Thursday was a dark day for minor league baseball.
Jeff Passan, whose coverage of baseball during this entire crisis has been top-notch, reported Thursday that major league franchises had cut hundreds of minor league players and hundreds more were expected to be cut in the coming weeks.
Across baseball, hundreds of minor league players were cut today and lost their jobs, sources tell ESPN. Hundreds more will be released over the next week. In the end, upward of 1,000 players could see their baseball careers end. The minor leagues have simply been devastated.
— Jeff Passan (@JeffPassan) May 28, 2020
The timing of these cuts coincides with the expiration of the March agreement that included $400 per week stipends for minor league players.
The Cardinals were among the teams who cut players Thursday. As of Friday, May 29, the club had not yet announced which players were released. Most likely these players are “non-prospect” minor leaguers – players who filled depth positions for minor league clubs but were not expected to develop into major leaguers.
Cuts are common at the end of spring training as teams finalize minor league rosters for their summer campaigns. Since spring ended so abruptly and the resumption of the minor and major league seasons was uncertain, many teams waited to trim their rosters and allowed soon-to-be-cut minor leaguers to receive their stipends.
It is expected that the approaching draft will lead to a second round of roster cuts across the league.
As minor leaguers were being cut, Derrick Gold of the Post-Dispatch reported that the Cardinals had agreed to continue the weekly stipend for the remaining minor league players. The club has committed to paying that stipend through the month of June and hopes to continue the payments throughout the rest of the season, regardless of whether or not games are played.
MLB clubs have the freedom to set their own policies regarding the minor league stipend. The Oakland A’s immediately cut off funds for minor leaguers. The Padres committed to their minor leaguers through the end of August.
If you are searching for silver linings here, I have little for you. The immediate release of these players does allow them to seek unemployment, which they would not be able to pursue if MLB teams retained their rights. Also, with no minor league season, released players would be able to continue playing professionally in independent ball.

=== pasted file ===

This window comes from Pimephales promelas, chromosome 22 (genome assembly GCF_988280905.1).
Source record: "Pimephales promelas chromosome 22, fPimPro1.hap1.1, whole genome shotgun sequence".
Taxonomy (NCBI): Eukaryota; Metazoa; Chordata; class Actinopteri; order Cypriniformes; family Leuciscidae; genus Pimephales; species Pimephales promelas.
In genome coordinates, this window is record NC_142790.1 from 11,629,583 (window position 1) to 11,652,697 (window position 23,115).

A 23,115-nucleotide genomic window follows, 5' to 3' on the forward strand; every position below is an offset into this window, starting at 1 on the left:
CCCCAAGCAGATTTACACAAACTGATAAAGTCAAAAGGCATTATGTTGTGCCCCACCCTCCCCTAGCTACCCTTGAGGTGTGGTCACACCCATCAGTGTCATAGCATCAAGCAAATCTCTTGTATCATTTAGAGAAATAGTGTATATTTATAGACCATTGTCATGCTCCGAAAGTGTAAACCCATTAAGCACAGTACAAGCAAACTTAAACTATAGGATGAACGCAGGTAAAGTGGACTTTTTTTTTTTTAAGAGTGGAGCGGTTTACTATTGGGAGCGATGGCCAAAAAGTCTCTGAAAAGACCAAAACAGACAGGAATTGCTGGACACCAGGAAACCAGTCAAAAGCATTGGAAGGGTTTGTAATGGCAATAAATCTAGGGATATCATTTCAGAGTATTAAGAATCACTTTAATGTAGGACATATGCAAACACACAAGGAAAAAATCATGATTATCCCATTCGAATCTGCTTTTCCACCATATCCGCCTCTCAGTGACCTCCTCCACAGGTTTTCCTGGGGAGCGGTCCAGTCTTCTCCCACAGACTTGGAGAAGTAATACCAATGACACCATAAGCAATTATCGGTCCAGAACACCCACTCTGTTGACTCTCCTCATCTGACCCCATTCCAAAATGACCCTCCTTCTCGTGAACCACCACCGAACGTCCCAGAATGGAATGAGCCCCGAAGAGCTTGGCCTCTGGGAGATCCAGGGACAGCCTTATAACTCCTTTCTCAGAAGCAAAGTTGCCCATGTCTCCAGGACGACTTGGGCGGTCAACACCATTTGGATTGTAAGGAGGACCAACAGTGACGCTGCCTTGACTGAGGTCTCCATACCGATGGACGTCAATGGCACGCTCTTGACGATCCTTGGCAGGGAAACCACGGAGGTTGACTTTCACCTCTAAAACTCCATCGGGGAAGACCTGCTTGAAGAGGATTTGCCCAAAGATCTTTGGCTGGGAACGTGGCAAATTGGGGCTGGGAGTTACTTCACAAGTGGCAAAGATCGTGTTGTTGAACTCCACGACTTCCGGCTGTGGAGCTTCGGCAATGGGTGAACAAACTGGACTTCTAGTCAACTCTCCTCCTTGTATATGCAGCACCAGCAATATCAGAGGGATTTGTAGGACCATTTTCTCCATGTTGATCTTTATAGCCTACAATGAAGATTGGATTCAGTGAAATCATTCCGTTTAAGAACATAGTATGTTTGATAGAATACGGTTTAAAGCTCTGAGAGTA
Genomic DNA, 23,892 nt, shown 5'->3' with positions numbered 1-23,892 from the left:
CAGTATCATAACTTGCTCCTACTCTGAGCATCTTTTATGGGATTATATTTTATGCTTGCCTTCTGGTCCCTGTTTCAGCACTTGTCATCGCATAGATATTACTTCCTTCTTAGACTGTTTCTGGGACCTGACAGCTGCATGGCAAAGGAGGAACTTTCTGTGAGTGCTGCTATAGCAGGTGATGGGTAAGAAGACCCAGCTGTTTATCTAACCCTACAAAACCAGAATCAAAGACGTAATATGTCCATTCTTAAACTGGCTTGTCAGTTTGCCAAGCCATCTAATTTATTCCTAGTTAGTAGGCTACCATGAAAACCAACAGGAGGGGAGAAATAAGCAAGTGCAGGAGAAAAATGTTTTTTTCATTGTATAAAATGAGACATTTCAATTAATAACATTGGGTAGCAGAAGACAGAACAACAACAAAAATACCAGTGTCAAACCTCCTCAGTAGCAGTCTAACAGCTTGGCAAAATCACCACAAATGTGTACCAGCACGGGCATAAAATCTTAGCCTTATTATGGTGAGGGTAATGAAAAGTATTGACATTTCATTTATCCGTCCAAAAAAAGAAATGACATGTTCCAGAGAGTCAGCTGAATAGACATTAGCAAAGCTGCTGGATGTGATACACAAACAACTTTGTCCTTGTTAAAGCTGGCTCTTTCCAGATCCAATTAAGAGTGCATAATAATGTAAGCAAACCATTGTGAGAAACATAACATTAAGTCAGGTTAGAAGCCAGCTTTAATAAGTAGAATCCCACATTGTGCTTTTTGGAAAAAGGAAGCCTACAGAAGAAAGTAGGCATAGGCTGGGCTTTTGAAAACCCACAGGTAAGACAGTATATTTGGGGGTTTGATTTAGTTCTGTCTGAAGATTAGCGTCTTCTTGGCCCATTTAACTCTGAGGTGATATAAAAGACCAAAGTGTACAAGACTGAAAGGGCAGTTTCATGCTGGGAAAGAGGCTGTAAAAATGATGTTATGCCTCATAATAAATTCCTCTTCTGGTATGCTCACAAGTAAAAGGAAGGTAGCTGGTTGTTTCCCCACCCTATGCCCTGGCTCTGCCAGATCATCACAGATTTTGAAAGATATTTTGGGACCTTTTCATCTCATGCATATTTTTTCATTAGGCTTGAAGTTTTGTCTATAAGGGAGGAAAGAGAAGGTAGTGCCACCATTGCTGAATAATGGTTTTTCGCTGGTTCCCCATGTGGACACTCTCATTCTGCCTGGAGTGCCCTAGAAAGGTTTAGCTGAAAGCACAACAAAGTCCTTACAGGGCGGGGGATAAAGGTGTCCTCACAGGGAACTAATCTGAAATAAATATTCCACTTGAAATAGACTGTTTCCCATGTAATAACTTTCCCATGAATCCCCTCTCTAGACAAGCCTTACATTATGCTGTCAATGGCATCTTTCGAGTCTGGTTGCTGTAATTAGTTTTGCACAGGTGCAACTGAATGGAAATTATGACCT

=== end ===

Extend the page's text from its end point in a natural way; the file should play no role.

The problem, though, is that those seasons are also in doubt. On Friday, the Prospect League – which includes several independent clubs in the region (including Cape Girardeau Catfish, my hometown ballclub) – announced that they were canceling their season.
With no college ball, no minor league ball, a greatly reduced draft, minor league contraction looming, and an increasing number of independent leagues cancelling, this is a dark, dark time for the baseball as a sport.
I am way more upset about what is happening with the minor leaguers than I am with the conflict between owners & players. The players have their union to protect their rights. The owners their wealth & authority. The minor leaguers just have a dream. So very sad.
— Jason Hill (@JPHill_Cards) May 28, 2020
Baseball seems focused on the current stalemate between players and owners. The game of baseball, however, is much larger than these two parties. Players have a powerful union to represent their cause. Owners have their wealth and authority.
Who advocates for the minor leaguers?
It was the Royals and GM Dayton Moore who provided the best perspective and the most thorough action on behalf of their organizational depth.
The comment speaks for itself. I hope that the Cardinals commit to paying their minor leaguers throughout the rest of the season and that they keep as many players in their system as they can. Some of those players might turn into the next Matt Carpenter or even Jose Martinez. Others will use the coaching and training they received to craft the next generation of players as college and high school coaches and even just Little League dads.